MC (as in "emcee", not "mick") Slim JB

MC (as in "emcee", not "mick") Slim JB
Illustration by Natalie Dee

27 February 2010

27 Really Terrible Boston Restaurant Names

Choosing a restaurant name has to be one of the most difficult and significant decisions a new restaurateur has to make. A lot is riding on it: the name represents the only opportunity many potential customers ever get to decide if the restaurant appeals to them in terms of its concept, atmosphere, price, and the other intangible qualities it may connote. So I'm always amazed when a restaurant chooses a really terrible name.

I'm not just talking about the widespread misapplication of bistro and trattoria, though that annoys the deuce out of me. Properly used, those terms denote rather specific forms of relatively humble restaurants in France and Italy, but in the USA, they're abused to mean practically anything. In Boston, they mostly get slapped on places that are too fancy and expensive to fit the traditional usage, and the offenders on that score are too numerous to mention. Rather, I'm here to cite the garden-variety-stupid, the what-the-hell-were-you-thinking, the where-were-your-friends-when-you-picked-that kind of restaurant naming awfulness.

So, herewith are a few notably bad Boston restaurant names from my personal Hall of Shame:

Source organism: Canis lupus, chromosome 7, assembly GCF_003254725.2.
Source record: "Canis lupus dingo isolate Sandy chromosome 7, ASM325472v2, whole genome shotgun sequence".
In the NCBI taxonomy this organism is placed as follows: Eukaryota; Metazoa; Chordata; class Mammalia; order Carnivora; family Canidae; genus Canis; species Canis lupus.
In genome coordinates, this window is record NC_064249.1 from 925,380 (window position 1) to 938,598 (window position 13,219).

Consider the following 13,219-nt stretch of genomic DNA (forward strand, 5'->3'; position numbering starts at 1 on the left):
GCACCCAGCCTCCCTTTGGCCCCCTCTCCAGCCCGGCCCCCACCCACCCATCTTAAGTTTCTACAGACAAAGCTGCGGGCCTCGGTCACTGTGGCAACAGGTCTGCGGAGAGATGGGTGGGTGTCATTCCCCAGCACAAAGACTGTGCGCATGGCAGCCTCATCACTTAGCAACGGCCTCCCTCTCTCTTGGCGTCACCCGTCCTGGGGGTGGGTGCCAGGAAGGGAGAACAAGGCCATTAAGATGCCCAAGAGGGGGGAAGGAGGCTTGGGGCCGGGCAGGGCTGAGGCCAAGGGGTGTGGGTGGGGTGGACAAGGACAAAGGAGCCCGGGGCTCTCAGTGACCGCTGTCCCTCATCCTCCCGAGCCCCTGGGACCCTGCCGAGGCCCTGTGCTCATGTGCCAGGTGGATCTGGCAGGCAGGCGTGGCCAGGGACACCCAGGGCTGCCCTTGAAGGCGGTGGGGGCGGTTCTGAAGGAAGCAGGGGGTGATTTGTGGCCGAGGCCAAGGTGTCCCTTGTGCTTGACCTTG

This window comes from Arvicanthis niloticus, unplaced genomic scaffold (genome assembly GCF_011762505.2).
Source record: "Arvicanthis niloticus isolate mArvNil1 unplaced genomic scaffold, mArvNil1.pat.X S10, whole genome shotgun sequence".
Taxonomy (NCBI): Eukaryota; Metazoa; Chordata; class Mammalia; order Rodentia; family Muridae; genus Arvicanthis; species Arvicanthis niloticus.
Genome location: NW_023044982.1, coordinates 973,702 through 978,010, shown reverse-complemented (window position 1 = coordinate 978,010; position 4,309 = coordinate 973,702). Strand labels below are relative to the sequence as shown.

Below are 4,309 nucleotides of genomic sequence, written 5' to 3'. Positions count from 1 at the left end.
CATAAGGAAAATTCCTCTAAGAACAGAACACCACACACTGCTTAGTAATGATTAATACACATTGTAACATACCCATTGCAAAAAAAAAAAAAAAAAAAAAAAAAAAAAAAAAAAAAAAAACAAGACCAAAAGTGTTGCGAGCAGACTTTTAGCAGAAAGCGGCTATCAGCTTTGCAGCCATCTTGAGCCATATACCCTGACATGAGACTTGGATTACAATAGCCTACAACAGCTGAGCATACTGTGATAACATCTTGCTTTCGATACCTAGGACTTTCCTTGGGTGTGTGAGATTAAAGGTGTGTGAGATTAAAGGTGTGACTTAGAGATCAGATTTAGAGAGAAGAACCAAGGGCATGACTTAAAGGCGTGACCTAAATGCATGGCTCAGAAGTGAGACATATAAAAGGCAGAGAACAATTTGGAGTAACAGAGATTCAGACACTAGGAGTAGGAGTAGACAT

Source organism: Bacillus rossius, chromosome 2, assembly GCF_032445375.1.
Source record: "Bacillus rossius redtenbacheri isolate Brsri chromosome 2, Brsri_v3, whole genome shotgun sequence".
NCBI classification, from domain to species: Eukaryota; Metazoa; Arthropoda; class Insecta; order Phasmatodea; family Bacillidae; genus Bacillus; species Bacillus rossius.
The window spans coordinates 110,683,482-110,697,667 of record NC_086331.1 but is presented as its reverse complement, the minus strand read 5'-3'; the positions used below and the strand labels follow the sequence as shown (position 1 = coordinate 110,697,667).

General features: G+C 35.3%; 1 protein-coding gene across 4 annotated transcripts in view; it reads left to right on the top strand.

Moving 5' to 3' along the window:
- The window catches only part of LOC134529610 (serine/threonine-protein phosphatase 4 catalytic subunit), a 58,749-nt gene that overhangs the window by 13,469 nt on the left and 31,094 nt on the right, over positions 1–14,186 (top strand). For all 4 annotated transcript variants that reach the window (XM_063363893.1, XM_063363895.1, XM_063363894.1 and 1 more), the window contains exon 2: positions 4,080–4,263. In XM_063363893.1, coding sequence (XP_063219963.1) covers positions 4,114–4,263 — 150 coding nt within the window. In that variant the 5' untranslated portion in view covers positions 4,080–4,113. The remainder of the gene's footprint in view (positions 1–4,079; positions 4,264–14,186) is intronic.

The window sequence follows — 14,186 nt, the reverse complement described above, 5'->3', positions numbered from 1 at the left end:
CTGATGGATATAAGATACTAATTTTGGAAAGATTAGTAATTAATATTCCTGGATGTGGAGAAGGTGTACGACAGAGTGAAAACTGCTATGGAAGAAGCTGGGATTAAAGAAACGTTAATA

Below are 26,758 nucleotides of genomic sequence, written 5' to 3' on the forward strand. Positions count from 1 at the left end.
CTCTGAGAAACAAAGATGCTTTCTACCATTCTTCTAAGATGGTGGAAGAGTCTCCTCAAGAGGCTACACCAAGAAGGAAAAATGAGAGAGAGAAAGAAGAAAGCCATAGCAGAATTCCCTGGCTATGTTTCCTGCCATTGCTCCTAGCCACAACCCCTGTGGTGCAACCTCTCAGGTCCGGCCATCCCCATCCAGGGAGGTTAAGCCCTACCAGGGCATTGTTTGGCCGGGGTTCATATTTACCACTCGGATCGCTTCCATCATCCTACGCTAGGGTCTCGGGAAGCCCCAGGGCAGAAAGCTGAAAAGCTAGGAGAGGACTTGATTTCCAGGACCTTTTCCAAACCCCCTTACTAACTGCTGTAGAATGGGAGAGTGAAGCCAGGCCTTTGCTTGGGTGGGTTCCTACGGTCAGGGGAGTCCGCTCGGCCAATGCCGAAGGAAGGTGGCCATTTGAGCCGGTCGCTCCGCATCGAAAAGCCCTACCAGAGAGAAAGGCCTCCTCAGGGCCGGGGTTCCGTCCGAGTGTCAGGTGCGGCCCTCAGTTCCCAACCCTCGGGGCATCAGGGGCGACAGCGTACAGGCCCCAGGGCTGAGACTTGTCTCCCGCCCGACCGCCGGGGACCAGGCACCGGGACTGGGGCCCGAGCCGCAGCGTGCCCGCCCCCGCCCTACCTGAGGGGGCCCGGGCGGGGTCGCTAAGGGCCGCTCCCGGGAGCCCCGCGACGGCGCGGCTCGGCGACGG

• Mooo... -- A romantic luxury steakhouse making a cutesy, lame joke at cows' expense? And WTF kind of omission does that ellipsis represent? Maybe, "Mooo..., despite the tee-hee name, is located in XV Beacon, a $500-a-night Beacon Hill boutique hotel, and is every bit as costly and pretentious as you therefore might expect.”
  • Prose -- Actually a pretty good chef-owned small restaurant in Arlington, but the name leads you to expect the prosaic, not the lyrical, on the plate. This bit of self-sabotage is matched only by the chef's famously grumpy attitude toward customers.
  • KO Prime -- Winner for Most Ironic Name, as this expensive Downtown hotel steakhouse does not serve prime-grade beef, but the same choice-grade meat you can buy plastic-wrapped in Styrofoam trays at Johnnie's Foodmaster.
  • BOKX 109 -- "I know, honey, let's go to that cheesy 'Vegas-style steakhouse' in Newton named after a slaughterhouse term for a carcass container." “Oooh, yum-o!”